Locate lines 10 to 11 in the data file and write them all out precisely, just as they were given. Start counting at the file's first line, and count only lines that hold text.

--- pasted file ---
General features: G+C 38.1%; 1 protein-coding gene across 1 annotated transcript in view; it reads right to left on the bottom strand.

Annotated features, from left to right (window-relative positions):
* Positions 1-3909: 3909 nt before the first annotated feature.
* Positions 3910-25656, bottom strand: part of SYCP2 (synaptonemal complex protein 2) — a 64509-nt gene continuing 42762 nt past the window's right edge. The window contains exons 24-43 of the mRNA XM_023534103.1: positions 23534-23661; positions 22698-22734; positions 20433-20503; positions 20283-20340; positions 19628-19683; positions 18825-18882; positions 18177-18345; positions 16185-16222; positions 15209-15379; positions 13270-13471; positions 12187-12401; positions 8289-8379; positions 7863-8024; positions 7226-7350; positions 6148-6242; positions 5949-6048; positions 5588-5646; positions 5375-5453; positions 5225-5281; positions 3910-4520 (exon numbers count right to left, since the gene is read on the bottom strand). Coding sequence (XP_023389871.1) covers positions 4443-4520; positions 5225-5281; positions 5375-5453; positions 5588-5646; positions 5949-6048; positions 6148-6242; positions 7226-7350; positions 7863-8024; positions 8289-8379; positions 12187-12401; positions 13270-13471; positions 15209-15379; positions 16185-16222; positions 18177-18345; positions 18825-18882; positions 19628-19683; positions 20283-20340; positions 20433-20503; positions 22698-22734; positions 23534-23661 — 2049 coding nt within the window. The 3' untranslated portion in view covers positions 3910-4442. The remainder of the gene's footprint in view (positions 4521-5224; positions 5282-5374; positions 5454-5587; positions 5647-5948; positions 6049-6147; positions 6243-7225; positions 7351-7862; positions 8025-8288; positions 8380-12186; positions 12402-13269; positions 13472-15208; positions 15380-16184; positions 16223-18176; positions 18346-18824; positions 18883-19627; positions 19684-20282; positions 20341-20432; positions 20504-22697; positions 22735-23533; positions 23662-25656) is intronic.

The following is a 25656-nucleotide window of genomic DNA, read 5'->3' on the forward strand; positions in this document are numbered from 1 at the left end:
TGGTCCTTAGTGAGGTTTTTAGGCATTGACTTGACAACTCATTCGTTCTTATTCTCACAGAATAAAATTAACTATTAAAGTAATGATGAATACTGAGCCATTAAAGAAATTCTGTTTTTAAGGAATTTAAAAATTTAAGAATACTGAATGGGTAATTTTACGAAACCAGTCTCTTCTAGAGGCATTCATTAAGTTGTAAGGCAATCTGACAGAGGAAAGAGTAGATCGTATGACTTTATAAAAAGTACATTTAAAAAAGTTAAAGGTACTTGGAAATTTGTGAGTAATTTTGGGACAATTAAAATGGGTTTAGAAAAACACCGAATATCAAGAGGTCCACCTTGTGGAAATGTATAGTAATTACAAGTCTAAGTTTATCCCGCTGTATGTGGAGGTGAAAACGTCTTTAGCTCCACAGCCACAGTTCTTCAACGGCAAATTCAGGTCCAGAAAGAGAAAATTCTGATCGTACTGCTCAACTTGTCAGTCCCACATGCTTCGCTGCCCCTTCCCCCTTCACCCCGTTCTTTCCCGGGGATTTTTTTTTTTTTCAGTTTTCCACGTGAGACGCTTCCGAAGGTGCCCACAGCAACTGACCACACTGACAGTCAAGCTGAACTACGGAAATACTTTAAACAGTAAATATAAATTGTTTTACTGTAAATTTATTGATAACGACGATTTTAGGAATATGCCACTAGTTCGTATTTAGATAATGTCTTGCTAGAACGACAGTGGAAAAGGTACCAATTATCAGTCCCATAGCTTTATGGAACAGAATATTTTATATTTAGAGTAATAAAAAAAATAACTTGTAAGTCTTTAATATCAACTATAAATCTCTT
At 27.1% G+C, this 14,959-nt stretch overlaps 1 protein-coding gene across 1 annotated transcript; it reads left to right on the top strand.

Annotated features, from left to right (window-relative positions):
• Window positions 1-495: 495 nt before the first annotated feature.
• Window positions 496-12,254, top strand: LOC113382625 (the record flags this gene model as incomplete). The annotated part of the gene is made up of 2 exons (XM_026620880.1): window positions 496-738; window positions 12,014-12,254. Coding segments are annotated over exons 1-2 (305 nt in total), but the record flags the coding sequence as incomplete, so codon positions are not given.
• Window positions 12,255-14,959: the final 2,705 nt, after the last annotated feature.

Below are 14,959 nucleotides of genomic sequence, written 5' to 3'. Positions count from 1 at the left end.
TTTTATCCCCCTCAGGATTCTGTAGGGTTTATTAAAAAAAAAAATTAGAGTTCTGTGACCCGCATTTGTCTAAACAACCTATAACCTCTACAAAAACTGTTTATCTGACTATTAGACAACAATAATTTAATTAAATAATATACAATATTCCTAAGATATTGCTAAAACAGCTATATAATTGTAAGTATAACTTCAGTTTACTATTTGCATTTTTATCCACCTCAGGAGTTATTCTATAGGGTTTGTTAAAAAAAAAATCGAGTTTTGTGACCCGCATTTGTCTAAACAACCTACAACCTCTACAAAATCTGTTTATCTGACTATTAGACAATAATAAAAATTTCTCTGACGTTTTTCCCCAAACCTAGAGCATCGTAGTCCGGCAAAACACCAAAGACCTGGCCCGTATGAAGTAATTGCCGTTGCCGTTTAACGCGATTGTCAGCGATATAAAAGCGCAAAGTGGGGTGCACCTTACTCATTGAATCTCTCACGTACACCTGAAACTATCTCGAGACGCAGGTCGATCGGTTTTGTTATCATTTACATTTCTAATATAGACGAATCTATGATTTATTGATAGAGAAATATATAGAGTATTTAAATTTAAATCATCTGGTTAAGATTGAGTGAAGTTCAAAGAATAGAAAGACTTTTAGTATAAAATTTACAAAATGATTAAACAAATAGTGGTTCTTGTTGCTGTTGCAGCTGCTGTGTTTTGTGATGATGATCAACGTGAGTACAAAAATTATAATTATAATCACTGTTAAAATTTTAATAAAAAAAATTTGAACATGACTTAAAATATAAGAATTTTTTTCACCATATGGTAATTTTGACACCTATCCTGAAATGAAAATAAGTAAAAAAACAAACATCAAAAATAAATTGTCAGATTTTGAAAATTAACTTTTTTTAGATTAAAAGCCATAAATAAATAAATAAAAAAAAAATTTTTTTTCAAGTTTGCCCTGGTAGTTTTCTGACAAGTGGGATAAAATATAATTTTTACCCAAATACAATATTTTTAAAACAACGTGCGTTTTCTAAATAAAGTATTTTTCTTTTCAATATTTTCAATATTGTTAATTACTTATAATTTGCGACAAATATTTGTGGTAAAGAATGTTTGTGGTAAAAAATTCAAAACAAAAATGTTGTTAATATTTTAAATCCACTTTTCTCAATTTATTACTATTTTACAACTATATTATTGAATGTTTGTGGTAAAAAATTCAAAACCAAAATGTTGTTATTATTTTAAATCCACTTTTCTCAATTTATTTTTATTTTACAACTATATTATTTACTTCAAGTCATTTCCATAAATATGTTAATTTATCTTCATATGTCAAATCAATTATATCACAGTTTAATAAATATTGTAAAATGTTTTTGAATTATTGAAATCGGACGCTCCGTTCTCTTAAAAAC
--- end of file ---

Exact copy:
• Window positions 496-12,254, top strand: LOC113382625 (the record flags this gene model as incomplete). The annotated part of the gene is made up of 2 exons (XM_026620880.1): window positions 496-738; window positions 12,014-12,254. Coding segments are annotated over exons 1-2 (305 nt in total), but the record flags the coding sequence as incomplete, so codon positions are not given.
• Window positions 12,255-14,959: the final 2,705 nt, after the last annotated feature.